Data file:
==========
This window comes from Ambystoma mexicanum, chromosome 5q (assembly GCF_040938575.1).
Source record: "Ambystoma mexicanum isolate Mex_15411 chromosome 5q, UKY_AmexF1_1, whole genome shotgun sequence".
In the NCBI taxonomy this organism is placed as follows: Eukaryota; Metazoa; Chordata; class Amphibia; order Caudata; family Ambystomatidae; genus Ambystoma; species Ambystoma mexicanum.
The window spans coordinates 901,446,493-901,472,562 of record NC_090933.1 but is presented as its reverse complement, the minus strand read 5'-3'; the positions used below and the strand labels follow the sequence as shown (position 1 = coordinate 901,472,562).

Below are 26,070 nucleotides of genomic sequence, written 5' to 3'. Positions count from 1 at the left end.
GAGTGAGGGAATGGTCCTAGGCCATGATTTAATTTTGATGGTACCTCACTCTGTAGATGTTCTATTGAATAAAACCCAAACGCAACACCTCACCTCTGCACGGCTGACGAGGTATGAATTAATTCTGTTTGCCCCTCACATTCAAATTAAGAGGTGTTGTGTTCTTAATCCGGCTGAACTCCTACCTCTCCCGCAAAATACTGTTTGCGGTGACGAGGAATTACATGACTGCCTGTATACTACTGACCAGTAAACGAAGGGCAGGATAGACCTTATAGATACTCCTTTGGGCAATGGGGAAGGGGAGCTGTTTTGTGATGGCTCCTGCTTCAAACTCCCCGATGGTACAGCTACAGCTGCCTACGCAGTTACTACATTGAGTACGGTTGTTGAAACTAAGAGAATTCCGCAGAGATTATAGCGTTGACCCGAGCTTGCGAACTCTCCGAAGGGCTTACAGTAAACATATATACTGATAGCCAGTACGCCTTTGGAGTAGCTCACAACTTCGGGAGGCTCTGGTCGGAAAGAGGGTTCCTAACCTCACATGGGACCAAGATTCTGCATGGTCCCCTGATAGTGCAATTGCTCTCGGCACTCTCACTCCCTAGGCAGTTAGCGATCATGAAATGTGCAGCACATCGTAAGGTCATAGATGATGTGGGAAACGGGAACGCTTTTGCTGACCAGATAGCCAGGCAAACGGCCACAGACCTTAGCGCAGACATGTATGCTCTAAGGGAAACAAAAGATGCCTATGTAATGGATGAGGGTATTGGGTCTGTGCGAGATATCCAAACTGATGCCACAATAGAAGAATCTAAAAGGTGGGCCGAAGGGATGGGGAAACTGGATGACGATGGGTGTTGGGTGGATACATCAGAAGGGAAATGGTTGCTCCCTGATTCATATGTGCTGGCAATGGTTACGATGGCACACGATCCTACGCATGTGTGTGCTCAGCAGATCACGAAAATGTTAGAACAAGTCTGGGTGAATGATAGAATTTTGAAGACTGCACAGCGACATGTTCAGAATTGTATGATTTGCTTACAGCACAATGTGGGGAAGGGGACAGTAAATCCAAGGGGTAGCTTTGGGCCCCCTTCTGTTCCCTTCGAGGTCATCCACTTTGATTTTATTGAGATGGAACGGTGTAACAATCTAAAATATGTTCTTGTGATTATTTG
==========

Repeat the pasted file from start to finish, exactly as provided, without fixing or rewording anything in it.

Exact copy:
This window comes from Ambystoma mexicanum, chromosome 5q (assembly GCF_040938575.1).
Source record: "Ambystoma mexicanum isolate Mex_15411 chromosome 5q, UKY_AmexF1_1, whole genome shotgun sequence".
In the NCBI taxonomy this organism is placed as follows: Eukaryota; Metazoa; Chordata; class Amphibia; order Caudata; family Ambystomatidae; genus Ambystoma; species Ambystoma mexicanum.
The window spans coordinates 901,446,493-901,472,562 of record NC_090933.1 but is presented as its reverse complement, the minus strand read 5'-3'; the positions used below and the strand labels follow the sequence as shown (position 1 = coordinate 901,472,562).

Below are 26,070 nucleotides of genomic sequence, written 5' to 3'. Positions count from 1 at the left end.
GAGTGAGGGAATGGTCCTAGGCCATGATTTAATTTTGATGGTACCTCACTCTGTAGATGTTCTATTGAATAAAACCCAAACGCAACACCTCACCTCTGCACGGCTGACGAGGTATGAATTAATTCTGTTTGCCCCTCACATTCAAATTAAGAGGTGTTGTGTTCTTAATCCGGCTGAACTCCTACCTCTCCCGCAAAATACTGTTTGCGGTGACGAGGAATTACATGACTGCCTGTATACTACTGACCAGTAAACGAAGGGCAGGATAGACCTTATAGATACTCCTTTGGGCAATGGGGAAGGGGAGCTGTTTTGTGATGGCTCCTGCTTCAAACTCCCCGATGGTACAGCTACAGCTGCCTACGCAGTTACTACATTGAGTACGGTTGTTGAAACTAAGAGAATTCCGCAGAGATTATAGCGTTGACCCGAGCTTGCGAACTCTCCGAAGGGCTTACAGTAAACATATATACTGATAGCCAGTACGCCTTTGGAGTAGCTCACAACTTCGGGAGGCTCTGGTCGGAAAGAGGGTTCCTAACCTCACATGGGACCAAGATTCTGCATGGTCCCCTGATAGTGCAATTGCTCTCGGCACTCTCACTCCCTAGGCAGTTAGCGATCATGAAATGTGCAGCACATCGTAAGGTCATAGATGATGTGGGAAACGGGAACGCTTTTGCTGACCAGATAGCCAGGCAAACGGCCACAGACCTTAGCGCAGACATGTATGCTCTAAGGGAAACAAAAGATGCCTATGTAATGGATGAGGGTATTGGGTCTGTGCGAGATATCCAAACTGATGCCACAATAGAAGAATCTAAAAGGTGGGCCGAAGGGATGGGGAAACTGGATGACGATGGGTGTTGGGTGGATACATCAGAAGGGAAATGGTTGCTCCCTGATTCATATGTGCTGGCAATGGTTACGATGGCACACGATCCTACGCATGTGTGTGCTCAGCAGATCACGAAAATGTTAGAACAAGTCTGGGTGAATGATAGAATTTTGAAGACTGCACAGCGACATGTTCAGAATTGTATGATTTGCTTACAGCACAATGTGGGGAAGGGGACAGTAAATCCAAGGGGTAGCTTTGGGCCCCCTTCTGTTCCCTTCGAGGTCATCCACTTTGATTTTATTGAGATGGAACGGTGTAACAATCTAAAATATGTTCTTGTGATTATTTG